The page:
This article was originally published by AZ Central.
Opinion: Arizona lawmakers should invest in proven programs to house the homeless and provide affordable housing, not get stuck in punitive measures.
Mike Shore and Analise Ortiz | opinion contributors
Across Maricopa County, people continue to be driven into homelessness.
Human suffering is apparent in our parks and off our freeways. It will require a compassionate, multifaceted solution, and we can begin by investing in a piece of the puzzle that’s already working.
Consider the experience of an anonymous man we’ll refer to as “Jim.”
Jim is an Arizonan living with a mental illness who experienced homelessness. After ending up in the hospital, Jim was connected to direct service providers who helped him find subsidized housing.
With his immediate need of shelter met, Jim was able to receive support services from a clinic close to his house. This was an important part of his recovery that ultimately led him to gainful employment and self-sufficiency.
This model of permanent supportive housing and rapid rehousing programs can provide stability for the many people currently living on the streets.In 2023, state lawmakers will consider new proposals to address the increase of people living without shelter in our communities. Here are three points to consider:
1. Expand housing-first models. They work
Housing-first models work, and we should expand this approach in Arizona while investing in wrap-around support services that will provide people with rehabilitation, workforce development, and educational opportunities.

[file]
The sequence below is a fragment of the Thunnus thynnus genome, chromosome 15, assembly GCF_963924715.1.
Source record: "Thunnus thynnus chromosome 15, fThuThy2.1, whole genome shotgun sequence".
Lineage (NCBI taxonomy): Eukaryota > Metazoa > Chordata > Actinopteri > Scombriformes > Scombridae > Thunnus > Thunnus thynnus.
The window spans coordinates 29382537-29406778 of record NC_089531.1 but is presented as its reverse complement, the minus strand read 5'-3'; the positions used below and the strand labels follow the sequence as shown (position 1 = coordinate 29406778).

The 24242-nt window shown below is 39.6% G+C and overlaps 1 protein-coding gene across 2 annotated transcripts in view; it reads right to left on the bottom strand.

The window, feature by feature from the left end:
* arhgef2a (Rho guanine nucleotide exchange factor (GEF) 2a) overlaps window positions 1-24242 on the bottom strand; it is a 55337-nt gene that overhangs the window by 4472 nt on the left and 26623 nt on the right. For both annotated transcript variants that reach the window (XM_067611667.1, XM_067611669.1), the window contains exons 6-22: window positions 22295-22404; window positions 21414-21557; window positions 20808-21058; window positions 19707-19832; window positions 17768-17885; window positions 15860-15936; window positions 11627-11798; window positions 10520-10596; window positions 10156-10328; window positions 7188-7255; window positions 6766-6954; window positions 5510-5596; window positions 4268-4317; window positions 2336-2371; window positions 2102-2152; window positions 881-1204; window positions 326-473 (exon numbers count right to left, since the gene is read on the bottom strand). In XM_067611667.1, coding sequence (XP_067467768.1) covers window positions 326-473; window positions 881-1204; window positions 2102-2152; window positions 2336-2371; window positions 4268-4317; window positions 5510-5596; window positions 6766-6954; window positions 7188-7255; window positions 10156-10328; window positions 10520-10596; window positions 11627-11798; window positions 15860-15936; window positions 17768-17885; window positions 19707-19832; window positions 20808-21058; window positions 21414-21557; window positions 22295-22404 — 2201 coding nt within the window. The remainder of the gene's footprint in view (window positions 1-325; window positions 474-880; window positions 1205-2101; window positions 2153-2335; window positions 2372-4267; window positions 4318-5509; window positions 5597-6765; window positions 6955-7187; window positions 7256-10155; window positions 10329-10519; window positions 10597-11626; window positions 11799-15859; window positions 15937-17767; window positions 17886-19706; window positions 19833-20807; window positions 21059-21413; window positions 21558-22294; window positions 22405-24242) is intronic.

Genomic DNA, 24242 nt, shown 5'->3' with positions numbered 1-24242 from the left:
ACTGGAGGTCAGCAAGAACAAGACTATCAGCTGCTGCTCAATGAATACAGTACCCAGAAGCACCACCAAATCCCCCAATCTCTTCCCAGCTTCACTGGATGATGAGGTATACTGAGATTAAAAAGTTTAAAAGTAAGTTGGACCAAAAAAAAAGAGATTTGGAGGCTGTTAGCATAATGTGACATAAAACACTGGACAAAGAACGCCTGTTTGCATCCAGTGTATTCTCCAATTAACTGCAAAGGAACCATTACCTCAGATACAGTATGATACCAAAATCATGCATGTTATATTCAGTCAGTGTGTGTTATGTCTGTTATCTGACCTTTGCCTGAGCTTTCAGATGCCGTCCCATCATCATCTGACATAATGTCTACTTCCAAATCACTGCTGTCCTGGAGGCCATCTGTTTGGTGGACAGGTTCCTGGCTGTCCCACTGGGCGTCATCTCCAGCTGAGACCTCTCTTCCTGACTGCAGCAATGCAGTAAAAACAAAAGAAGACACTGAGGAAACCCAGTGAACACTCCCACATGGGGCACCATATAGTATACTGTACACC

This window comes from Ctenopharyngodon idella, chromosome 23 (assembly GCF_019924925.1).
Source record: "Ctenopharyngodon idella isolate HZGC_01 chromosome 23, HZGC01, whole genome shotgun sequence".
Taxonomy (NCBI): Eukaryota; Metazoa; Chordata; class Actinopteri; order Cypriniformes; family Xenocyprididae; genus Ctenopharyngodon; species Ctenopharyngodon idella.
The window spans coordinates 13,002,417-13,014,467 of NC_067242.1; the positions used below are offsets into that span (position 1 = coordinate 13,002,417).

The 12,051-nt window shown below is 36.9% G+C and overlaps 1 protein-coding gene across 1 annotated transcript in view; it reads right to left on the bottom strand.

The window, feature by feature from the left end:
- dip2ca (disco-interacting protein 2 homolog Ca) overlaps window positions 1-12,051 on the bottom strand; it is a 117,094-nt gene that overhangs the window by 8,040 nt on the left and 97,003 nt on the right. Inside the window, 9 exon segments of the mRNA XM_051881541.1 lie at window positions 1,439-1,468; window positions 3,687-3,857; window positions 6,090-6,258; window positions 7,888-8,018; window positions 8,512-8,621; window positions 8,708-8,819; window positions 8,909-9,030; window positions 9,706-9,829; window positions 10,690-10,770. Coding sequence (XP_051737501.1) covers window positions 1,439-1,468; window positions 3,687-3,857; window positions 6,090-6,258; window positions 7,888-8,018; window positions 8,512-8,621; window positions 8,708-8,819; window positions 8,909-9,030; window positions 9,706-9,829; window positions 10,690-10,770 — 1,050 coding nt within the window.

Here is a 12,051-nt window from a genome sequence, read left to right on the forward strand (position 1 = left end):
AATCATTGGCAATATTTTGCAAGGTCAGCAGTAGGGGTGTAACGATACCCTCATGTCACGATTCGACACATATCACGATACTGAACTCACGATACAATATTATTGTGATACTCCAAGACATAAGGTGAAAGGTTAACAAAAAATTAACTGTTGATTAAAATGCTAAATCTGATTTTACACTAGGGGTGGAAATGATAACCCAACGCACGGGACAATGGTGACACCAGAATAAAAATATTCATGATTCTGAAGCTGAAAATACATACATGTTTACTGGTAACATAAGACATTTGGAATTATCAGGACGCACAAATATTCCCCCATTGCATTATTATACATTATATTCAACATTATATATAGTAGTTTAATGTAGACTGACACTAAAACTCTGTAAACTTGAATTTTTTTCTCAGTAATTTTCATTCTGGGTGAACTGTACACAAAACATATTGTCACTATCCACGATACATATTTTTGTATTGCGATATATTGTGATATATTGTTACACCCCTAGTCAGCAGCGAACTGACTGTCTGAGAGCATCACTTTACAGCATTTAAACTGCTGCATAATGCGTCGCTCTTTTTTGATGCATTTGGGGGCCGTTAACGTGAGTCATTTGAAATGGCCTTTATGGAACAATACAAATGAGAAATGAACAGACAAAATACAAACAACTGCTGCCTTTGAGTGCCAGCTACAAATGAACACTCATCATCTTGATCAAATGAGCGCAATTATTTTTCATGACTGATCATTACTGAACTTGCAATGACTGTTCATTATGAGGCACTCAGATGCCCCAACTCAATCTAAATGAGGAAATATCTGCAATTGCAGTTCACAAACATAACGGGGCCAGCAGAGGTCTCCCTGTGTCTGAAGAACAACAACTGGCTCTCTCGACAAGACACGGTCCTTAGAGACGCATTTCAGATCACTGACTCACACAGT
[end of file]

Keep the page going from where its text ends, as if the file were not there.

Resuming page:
Permanent Supportive Housing is an evidence-based best practice that couples permanent housing with mental health, substance use treatment, job training and other support services that participants voluntarily engage in after they have secured a safe and stable place to live.
Similarly, Rapid Rehousing quickly connects families and individuals experiencing homelessness to permanent housing through rental assistance and targeted supportive services.
HOM Inc. is an operator of these programs that have seen great success. In the past 24 months, HOM Inc. and its partners have housed more than2,400 individuals and families in Permanent Supportive Housing and Rapid Rehousing programs.
These households are now stably housed and living healthier lives with better access to education and jobs. Once back in stable and affordable housing, people are in a better position to address other challenges that may have led to their homelessness in the first place, such as finding a new job or attending to health issues.
We need more outcomes like this, not less.
Other cities that have expanded this model have had great success. Houston has reduced the population of people experiencing homelessness by 63% by using and investing in a low-barrier, housing-first model, coupled with zoning that allows building more affordable housing.
2. Don’t violate homeless people’s rights